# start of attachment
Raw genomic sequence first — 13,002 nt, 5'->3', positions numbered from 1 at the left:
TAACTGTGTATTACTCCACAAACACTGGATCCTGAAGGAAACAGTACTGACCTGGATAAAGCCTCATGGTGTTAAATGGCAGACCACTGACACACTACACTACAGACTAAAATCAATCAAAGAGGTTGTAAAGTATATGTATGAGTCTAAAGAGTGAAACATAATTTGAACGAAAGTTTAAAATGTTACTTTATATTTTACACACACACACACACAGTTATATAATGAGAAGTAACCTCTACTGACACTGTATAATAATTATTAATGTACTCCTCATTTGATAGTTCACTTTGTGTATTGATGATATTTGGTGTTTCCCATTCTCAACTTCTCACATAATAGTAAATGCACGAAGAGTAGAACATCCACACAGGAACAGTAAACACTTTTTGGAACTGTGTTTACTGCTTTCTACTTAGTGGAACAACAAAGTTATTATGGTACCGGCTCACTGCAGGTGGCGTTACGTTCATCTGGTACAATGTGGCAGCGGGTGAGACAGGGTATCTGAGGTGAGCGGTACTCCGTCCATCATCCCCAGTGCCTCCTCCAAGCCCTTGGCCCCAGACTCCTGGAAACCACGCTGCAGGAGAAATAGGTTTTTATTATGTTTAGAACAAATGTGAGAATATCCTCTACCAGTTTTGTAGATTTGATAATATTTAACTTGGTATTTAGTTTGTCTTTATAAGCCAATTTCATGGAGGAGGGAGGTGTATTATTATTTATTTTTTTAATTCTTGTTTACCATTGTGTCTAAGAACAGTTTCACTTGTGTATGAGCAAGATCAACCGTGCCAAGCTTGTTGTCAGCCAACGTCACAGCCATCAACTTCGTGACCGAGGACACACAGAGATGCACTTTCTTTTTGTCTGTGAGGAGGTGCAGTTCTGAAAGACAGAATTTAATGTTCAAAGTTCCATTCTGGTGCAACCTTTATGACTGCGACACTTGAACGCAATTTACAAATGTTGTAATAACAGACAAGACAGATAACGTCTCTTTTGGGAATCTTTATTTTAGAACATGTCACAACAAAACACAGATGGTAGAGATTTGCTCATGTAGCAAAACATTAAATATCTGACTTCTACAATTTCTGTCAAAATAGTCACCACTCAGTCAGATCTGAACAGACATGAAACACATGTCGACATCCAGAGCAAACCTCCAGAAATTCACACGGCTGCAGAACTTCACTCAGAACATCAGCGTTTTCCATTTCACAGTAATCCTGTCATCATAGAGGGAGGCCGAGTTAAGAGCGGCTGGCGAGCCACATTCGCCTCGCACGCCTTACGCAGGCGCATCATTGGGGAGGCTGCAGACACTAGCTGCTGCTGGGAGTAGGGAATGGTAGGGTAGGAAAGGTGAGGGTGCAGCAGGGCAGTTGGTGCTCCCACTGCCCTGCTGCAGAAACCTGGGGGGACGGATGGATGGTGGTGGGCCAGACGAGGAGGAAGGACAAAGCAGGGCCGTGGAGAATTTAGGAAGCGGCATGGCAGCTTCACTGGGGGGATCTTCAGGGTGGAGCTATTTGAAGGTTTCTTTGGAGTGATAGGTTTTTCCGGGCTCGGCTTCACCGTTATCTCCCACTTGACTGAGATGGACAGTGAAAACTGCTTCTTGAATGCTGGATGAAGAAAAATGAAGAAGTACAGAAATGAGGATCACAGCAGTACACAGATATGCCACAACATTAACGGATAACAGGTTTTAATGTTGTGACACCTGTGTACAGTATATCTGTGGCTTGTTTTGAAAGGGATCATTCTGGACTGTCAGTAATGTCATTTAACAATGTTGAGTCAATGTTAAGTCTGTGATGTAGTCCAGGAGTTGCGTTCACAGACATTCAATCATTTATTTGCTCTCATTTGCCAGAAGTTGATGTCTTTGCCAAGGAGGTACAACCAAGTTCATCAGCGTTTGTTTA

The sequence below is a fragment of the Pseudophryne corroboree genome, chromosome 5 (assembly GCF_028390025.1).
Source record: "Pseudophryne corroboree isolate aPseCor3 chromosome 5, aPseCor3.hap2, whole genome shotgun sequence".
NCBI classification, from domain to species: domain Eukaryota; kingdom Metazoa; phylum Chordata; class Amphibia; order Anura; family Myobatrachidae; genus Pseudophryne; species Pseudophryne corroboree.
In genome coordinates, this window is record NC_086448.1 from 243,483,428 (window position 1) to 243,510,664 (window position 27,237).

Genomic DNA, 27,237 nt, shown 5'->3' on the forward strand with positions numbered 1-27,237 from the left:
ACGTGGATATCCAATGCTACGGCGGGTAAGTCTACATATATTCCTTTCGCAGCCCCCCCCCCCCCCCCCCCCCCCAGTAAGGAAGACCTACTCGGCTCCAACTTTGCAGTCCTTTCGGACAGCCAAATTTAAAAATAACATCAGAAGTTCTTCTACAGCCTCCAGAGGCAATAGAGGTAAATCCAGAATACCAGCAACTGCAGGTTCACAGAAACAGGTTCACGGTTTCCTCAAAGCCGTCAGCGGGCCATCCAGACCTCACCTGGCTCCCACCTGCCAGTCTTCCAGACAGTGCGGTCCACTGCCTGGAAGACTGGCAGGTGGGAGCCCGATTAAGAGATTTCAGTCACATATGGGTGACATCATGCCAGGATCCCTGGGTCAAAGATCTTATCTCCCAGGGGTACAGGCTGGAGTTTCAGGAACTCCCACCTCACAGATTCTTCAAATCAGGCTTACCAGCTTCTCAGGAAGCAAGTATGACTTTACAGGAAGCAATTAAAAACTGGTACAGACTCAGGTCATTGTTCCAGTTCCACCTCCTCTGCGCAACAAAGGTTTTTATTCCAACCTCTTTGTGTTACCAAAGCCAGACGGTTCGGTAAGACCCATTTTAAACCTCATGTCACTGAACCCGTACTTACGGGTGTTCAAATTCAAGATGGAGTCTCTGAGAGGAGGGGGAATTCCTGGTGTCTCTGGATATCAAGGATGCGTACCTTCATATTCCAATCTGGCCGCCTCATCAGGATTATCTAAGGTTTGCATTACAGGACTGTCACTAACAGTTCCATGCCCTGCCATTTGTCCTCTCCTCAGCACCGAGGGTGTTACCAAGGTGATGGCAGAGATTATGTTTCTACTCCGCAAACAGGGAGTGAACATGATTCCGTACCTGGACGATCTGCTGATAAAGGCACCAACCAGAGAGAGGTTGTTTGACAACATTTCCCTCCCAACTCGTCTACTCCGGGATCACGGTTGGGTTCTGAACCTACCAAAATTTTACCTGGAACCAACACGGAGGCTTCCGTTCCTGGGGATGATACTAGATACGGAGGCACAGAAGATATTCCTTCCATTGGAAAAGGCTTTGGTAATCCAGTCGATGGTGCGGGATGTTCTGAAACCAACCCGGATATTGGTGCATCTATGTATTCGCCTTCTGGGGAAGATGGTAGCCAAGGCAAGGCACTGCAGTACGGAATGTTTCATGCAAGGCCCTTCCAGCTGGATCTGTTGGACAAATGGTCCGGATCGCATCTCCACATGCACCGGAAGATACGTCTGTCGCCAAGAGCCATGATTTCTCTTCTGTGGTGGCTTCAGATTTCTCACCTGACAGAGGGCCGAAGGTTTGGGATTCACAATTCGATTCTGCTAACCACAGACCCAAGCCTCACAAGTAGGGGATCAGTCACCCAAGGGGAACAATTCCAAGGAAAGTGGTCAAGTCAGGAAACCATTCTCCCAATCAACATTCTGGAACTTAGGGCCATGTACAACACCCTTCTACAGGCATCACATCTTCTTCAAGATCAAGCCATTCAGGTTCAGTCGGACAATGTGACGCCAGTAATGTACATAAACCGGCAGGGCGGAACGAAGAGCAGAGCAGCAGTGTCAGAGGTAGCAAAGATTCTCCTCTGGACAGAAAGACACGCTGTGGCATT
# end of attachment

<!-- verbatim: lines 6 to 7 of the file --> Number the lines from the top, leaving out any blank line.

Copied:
In genome coordinates, this window is record NC_086448.1 from 243,483,428 (window position 1) to 243,510,664 (window position 27,237).

Genomic DNA, 27,237 nt, shown 5'->3' on the forward strand with positions numbered 1-27,237 from the left: